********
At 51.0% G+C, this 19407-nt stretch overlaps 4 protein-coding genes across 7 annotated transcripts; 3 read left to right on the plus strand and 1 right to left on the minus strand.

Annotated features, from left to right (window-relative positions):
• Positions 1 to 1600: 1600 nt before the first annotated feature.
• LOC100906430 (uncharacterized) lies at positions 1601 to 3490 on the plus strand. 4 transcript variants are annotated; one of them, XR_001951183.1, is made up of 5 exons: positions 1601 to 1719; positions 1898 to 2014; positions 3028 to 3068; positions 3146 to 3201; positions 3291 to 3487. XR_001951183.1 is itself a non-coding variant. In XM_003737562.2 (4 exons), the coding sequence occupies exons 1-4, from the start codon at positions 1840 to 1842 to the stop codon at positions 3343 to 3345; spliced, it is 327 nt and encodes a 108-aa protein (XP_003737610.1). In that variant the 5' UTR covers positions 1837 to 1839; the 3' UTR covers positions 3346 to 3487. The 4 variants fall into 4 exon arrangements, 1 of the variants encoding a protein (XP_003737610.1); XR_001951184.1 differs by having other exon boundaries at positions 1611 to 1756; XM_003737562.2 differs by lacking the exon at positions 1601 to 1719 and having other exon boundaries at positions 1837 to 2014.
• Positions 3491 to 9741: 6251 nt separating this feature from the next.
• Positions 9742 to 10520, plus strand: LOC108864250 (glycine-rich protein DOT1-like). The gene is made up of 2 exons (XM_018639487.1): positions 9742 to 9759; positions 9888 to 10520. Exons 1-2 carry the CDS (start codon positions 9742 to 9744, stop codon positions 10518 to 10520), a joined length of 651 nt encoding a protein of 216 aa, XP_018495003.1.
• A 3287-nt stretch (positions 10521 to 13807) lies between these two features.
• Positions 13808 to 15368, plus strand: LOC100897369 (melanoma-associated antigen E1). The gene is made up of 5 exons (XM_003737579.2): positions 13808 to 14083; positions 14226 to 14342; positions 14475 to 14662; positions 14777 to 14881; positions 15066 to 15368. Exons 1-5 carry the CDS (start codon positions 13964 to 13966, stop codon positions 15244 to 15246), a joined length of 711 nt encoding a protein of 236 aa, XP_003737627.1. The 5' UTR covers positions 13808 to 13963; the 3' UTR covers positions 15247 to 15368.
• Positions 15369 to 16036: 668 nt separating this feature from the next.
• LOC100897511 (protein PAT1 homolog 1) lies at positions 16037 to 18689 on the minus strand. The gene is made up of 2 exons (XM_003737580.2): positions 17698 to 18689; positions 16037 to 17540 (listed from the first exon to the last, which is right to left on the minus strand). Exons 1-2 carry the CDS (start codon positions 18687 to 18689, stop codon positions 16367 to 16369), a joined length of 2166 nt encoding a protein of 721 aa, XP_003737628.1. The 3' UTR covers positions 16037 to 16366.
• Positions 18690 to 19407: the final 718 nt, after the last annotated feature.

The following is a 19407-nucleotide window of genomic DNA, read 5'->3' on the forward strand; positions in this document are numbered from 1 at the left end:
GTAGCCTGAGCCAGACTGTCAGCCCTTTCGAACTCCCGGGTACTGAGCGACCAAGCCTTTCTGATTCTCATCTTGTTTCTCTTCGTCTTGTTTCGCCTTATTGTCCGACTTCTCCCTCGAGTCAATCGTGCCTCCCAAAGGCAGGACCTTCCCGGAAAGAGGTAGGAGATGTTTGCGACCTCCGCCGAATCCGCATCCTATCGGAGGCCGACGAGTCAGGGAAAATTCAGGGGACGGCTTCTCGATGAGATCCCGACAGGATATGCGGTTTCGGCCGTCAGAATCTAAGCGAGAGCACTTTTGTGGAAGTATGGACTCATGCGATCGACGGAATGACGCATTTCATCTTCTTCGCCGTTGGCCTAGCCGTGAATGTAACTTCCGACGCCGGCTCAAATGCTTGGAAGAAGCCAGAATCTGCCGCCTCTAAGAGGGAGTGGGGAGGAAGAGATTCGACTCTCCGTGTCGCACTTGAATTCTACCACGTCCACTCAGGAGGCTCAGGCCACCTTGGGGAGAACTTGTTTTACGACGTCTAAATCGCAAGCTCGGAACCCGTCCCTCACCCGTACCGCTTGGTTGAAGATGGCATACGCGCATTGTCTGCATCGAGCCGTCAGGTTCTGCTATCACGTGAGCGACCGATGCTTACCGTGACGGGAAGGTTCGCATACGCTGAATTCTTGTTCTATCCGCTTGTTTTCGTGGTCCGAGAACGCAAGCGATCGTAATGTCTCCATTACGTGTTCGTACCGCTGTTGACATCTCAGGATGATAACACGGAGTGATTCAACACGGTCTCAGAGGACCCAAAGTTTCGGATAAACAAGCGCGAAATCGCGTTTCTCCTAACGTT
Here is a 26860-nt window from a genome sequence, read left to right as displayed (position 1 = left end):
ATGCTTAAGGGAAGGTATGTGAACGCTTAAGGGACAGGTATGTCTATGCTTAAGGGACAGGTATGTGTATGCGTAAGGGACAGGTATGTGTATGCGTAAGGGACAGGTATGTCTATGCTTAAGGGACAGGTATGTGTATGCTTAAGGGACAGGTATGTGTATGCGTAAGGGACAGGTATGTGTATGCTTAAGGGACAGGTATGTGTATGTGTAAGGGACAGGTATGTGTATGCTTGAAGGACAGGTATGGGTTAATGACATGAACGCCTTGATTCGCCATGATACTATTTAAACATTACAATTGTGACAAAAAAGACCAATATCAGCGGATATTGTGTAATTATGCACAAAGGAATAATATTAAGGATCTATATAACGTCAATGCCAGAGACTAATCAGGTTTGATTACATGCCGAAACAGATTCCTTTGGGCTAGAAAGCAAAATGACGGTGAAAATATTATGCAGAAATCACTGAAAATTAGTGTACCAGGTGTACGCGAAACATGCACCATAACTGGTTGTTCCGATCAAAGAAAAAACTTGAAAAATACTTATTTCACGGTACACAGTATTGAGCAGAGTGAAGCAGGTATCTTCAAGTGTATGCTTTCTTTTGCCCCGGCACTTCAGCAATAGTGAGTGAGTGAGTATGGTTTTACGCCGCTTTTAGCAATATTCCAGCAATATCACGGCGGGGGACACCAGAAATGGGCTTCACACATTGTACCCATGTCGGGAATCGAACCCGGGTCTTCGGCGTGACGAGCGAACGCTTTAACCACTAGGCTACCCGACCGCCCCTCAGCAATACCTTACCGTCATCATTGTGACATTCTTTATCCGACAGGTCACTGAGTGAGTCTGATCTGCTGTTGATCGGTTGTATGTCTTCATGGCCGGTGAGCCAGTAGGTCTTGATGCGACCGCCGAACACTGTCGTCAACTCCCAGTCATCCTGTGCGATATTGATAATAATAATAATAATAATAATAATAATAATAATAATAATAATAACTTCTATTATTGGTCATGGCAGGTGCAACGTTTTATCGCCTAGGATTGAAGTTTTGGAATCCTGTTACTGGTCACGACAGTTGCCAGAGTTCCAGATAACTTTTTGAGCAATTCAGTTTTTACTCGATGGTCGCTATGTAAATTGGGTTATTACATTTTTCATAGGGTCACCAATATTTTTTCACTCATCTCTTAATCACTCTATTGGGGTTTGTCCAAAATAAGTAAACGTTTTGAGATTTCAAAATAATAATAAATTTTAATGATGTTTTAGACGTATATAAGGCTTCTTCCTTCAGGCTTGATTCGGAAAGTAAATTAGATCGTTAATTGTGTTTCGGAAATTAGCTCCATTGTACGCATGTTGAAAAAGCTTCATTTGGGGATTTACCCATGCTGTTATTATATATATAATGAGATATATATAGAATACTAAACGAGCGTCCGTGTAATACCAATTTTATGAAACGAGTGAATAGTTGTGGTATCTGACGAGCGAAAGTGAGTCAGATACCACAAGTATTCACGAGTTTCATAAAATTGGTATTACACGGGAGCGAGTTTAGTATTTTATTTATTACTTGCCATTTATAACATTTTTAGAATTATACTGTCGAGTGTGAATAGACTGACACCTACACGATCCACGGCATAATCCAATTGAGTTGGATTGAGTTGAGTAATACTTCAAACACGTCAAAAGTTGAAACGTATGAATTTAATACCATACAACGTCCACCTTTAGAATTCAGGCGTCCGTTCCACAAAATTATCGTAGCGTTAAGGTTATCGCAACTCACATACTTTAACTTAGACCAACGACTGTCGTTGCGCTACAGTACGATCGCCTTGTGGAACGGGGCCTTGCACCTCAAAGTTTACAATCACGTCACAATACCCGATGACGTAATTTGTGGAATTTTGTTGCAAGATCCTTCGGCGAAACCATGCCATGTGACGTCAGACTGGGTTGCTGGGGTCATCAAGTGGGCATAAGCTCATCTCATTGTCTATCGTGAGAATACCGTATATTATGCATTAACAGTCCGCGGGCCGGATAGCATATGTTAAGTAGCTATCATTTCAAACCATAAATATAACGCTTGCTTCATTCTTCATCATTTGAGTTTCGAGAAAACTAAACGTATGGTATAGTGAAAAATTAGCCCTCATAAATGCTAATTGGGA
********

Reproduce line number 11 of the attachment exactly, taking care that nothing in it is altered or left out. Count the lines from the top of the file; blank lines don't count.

• Positions 18690 to 19407: the final 718 nt, after the last annotated feature.